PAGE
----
Historic 1835 Andrew Jackson assassination attempt letter!!
This is a wonderful four-page handwritten letter from New York dated Feb 15th 1835. Written to Charles G. Ferris, a prominent New York politician. It talks in detail about the attempted assassination of Andrew Jackson!
“...the song which you sent me puts me in mind of a piece which I spoke not long since at school it was Wallaces address to his troops when they fought for the freedom of their country Scotland.
The following is one of the verses it begins as follows:
"Stand the ground is your own any leave
Will you give it up to slaves
Will you look for greener graves
Hope ye mercy still”
I should like you to write me a description of the affair between Jackson and the man who was going to assassinate him. It is rumored about in the city than a man by the name of Lawrence was going to shoot him but was prevented by gentlemen who knocked him down and thus he was secured. The paper states that the only reason he could give was that his father was killed by Jackson in the Battle of New Orleans and that he had come to revenge his father's death... I have also heard a great man into Jackson people remark that they wish he was shot. For my part I do not see you for what reason they wish it especially against a man who has done so much good for his country and besides what good would it have done them if he had been killed... none. for none but the anti-Jacksonians has he offended and why has he offended them merely because he did as he had a right to do and that was because he remove the despots. As you perceive, that my pen is bad and it is also very late so that between these two misfortunes I must now leave writing.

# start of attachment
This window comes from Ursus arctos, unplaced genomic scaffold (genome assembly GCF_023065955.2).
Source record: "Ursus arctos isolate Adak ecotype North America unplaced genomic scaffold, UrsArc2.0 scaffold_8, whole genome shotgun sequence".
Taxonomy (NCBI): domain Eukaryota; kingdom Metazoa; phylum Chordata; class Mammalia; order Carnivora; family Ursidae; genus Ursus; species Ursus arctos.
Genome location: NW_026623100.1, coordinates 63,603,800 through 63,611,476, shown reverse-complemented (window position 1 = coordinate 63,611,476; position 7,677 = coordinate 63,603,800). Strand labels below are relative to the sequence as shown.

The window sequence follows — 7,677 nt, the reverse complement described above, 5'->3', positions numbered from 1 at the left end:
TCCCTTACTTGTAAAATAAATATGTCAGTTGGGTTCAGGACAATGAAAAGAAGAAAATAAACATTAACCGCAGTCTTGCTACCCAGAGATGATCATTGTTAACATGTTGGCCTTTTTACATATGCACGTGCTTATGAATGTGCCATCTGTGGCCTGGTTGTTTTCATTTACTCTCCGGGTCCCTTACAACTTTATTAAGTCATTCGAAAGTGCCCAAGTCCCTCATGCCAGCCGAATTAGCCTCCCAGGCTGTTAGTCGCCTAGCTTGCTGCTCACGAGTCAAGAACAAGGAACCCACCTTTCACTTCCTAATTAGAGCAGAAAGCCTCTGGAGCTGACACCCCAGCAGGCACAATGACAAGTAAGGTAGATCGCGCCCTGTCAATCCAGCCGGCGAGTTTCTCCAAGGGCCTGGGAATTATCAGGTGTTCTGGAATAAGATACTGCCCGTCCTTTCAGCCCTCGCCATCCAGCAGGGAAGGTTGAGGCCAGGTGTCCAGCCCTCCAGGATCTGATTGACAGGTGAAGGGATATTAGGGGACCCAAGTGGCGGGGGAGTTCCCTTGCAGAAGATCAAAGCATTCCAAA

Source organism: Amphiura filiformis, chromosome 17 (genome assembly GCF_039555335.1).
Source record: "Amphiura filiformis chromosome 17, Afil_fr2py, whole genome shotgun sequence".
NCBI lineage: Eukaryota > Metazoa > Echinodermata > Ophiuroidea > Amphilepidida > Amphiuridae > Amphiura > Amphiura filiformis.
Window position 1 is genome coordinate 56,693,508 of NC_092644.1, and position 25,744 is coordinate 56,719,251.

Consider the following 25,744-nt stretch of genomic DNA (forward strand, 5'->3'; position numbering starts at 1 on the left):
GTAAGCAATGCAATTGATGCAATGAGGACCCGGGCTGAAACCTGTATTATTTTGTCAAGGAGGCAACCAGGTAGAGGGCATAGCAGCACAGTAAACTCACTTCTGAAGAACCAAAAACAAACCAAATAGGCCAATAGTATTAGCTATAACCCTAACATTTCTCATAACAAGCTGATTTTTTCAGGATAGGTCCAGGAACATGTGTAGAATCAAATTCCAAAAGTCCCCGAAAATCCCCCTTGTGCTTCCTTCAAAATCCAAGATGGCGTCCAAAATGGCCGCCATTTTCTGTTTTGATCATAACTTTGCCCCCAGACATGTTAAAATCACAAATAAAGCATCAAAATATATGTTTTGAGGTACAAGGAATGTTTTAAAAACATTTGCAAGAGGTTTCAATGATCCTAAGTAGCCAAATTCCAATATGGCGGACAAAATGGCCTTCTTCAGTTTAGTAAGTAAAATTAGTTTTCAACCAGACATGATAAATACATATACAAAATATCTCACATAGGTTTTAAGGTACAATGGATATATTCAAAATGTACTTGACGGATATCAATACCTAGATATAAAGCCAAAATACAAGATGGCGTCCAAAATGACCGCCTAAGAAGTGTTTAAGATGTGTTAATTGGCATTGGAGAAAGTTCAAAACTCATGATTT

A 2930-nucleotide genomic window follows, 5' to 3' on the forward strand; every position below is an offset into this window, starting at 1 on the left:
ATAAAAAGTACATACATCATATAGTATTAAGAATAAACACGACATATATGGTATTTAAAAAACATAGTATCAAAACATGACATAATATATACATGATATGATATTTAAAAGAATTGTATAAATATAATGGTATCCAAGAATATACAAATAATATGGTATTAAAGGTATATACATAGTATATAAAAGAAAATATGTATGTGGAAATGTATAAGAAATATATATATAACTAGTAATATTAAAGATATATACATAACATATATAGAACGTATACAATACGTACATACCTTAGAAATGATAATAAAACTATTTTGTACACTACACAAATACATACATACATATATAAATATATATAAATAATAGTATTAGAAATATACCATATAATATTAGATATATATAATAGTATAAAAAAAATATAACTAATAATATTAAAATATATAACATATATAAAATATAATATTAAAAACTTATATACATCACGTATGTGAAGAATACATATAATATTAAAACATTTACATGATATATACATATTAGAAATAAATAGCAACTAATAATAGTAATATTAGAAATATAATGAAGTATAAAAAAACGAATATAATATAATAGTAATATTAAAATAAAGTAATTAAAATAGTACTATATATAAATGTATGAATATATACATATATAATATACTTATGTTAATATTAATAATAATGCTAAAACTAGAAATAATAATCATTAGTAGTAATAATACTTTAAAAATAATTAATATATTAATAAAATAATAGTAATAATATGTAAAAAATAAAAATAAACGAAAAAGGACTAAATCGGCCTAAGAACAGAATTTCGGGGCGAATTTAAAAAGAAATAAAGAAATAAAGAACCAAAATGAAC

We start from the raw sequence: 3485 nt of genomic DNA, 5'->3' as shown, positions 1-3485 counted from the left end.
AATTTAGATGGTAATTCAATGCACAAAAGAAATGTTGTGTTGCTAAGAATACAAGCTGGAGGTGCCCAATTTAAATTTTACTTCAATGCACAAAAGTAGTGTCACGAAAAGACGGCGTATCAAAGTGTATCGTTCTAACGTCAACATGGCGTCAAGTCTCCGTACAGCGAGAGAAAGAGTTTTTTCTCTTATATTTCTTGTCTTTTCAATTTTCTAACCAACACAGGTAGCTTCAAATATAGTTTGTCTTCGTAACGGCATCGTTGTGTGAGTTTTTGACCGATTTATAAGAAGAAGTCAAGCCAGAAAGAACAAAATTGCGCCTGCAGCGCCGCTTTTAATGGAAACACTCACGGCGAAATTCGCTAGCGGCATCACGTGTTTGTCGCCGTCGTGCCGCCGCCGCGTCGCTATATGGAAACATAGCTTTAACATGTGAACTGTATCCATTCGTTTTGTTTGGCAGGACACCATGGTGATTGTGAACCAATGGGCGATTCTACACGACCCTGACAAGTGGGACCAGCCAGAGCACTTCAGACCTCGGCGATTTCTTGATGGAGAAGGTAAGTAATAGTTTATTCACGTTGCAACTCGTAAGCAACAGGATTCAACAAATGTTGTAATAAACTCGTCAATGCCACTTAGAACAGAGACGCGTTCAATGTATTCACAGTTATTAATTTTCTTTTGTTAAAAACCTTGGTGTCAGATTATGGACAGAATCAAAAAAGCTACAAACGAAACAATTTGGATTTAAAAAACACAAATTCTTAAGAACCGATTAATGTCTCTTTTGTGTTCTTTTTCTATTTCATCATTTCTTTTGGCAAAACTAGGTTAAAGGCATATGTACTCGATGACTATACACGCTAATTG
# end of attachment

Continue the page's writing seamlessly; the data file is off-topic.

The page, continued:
Your affectionate friend
Wm G Banks
The letter is written by a young man from a politically connected family and it is very interesting to read.
In very good condition. Please see the remaining photos at the bottom of the page. Also click on the link for more details on the attempt on Jackson's life.
$495.00 plus shipping
Charles Goadsby Ferris (ca. 1796 – June 4, 1848) was a U.S. Representative from New York.
Born at "The Homestead," Throggs Neck, the Bronx, New York City, Ferris received a limited education. He studied law, and after being admitted to the bar, practiced in New York City. He served as member of the New York City Board of Aldermen in 1832 and 1833.
Ferris was elected as a Jacksonian to the Twenty-third Congress to fill the vacancy caused by the resignation of Dudley Selden and served from December 1, 1834, to March 4, 1835.
Ferris was elected as a Democrat to the Twenty-seventh Congress (March 4, 1841 – March 4, 1843). He was largely instrumental in securing an appropriation through Congress to build the first telegraph line. He died in New York City June 4, 1848.